Thursday, July 19, 2012

Procrastinate because good things come to those that wait!

Last week we had a garage sale. Myself mostly getting rid of tools that I have duplicates of. It was hot and sunny. My pale Scottish/Dutch skin doesn't care much for sun, so I stretched a tarp accross the driveway using my antique truck as a support on one side. It was a slow day because of the heat and I was napping when a scrap scroungers truck drove by. Next thing you know I'm hobbling down the street on my cane yelling and waving my free arm. The nieghbors thought the heat scrambled my brains I'm sure.

This set of 1950's kitchen table legs were the source of my excitment. Though at the time they were more brown from the 50+ years of grime on them. You see I spied them hanging off the back of the scroungers truck. My darling Pelenaka has a vintage table with similar legs. One of her legs was broken and she and the sidekick had cobbled it together barely. The table stood in the middle of the room, but, we had stopped using it for the most part, out of fear it would collapse at any time. We had actually gotten in an argument of sorts over this table. Her wanting it fixed and me refusing to "fix" it incorrectly. So, she and the sidekick taped a stick underneath so it would at least stand on it's own.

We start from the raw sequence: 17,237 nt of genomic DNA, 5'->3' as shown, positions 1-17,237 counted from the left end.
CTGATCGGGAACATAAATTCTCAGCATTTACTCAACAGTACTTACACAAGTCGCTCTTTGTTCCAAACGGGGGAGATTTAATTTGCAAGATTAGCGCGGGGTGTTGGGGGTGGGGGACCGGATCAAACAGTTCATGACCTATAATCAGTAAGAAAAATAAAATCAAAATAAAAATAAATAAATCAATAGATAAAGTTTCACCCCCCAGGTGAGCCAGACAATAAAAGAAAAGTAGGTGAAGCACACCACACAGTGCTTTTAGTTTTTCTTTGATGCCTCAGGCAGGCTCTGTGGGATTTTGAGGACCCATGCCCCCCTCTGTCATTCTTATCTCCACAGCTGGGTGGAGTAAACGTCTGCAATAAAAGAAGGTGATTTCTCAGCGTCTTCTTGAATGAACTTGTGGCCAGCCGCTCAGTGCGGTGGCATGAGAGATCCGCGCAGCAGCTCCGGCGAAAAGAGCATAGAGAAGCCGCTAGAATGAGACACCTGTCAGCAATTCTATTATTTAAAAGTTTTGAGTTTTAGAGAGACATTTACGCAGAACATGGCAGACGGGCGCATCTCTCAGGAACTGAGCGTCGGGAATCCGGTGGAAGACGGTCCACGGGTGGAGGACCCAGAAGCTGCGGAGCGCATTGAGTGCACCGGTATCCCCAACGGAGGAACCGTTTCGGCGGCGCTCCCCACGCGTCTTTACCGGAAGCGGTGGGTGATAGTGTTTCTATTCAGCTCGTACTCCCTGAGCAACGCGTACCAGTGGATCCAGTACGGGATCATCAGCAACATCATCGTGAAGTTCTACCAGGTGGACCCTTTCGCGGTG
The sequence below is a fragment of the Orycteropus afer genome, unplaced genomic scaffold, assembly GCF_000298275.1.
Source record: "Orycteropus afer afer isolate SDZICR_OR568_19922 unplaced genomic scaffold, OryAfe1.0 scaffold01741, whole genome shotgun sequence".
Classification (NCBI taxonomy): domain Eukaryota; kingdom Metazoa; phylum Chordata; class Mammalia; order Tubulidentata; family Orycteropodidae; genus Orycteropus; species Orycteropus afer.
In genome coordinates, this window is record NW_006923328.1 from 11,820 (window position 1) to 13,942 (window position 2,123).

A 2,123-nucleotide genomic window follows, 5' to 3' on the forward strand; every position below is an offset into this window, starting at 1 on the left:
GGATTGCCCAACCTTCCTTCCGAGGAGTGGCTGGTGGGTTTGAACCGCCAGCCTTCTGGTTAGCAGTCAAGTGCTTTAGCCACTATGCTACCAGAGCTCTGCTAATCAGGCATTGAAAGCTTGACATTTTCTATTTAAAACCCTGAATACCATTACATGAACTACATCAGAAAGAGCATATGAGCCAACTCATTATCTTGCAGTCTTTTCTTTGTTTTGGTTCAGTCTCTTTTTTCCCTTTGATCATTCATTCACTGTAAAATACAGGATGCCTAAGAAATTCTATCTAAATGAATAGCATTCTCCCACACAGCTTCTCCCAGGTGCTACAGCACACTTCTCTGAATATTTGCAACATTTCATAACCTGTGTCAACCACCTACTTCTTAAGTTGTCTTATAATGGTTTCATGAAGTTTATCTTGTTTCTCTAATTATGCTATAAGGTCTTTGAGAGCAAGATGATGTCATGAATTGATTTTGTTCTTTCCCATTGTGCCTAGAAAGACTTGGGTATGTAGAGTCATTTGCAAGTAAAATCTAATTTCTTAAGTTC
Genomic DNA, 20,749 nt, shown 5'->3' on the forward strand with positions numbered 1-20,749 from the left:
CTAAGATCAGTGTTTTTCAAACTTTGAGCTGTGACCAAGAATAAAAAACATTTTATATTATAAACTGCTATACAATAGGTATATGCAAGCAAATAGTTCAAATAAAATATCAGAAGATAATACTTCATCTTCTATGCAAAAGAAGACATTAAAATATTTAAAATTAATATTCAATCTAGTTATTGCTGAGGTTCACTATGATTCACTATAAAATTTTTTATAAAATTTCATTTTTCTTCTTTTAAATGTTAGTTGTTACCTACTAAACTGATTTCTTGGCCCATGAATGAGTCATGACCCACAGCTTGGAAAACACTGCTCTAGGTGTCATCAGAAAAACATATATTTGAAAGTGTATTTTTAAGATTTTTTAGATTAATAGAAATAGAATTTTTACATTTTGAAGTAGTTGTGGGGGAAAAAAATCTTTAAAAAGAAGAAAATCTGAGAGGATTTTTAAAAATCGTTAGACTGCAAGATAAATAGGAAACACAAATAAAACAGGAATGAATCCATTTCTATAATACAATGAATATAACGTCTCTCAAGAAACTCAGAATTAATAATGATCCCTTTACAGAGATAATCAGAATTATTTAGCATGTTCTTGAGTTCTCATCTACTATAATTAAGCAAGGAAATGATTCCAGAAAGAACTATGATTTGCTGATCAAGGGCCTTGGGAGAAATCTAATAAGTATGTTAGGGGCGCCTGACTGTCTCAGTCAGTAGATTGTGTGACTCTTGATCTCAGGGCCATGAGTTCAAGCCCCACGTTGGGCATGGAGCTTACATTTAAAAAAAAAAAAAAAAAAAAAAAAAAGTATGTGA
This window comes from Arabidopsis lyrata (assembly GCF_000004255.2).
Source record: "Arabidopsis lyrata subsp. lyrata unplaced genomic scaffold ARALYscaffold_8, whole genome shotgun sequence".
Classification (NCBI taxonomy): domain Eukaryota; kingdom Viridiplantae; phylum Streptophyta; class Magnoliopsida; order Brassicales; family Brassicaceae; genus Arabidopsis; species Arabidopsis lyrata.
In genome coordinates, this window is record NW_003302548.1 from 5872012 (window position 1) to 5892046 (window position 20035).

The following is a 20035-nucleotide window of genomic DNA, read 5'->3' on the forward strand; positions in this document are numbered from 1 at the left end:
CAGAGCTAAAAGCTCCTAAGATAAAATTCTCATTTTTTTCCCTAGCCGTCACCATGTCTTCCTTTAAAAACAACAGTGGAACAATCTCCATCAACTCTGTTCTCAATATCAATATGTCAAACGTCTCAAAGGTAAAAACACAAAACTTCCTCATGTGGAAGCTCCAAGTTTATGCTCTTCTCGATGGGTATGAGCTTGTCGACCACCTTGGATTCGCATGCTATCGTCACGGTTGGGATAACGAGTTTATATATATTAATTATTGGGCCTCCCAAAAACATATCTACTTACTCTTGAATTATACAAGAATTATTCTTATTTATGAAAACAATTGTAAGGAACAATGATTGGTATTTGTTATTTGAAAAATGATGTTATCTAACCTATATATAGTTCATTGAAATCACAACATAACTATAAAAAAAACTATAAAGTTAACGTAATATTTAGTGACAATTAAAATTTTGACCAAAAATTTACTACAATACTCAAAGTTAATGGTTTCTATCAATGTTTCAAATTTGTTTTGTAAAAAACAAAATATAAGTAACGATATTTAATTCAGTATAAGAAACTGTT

This "repair" was a real annoyance to yours truly. Now you understand my excitment at the passing junk scroungers truck. One of the kids fell against the table a couple years ago during horseplay and the leg split right in half. The first plan was to use the new legs as aquired after cleaning of course. They were from a slightly smaller table and would have been less likely to cause a trip when walking past. Plans changed when I figured the only way to attach the new legs was to screw them direct to the bottom of the table top. The top being masonite and only 5/8" thick made me change gears. I was afraid a screw sturdy enough to hold in the masonite would show through the top. Or at the least damage it.

I took the rings off the table and spent about 15 minutes on each. First removing rust spots and loose plating with a brass wheel. Followed by a light polish on a stiff cotton wheel using a medium rouge. Rouge was followed by a coat of paste Turtle Wax to help slow further rusting. A tip for those of you with limited shop space. Bolt you grinders, saws and such to a piece of plywood. Then attach a cleat to the bottom of the plywood. Then they can be stored on a shelf out of the way and clamped into your portable workbench when you need them.

I was very lucky. The new legs with the exception of the rings were exactly the same. We can now have dinner in the kitchen again. It only took almost two years of procrastinating. I actually think the table now is in the best shape it's been in since we've owned it. All four of the old legs had seen much better days. The table now doesn't wobble at all. I also spent quite a bit of time getting the new legs exactly level. You can now set a round object on the table and it just sits there.

Well, I've gotten one thing off my honeydo list.

She would say FINALLY!!

I will say CORRECTLY!!

Woods, who is teaching her good things come to those that wait.

1 comment:

Marianne said...

Perfect! I'm glad you found 'new' table legs!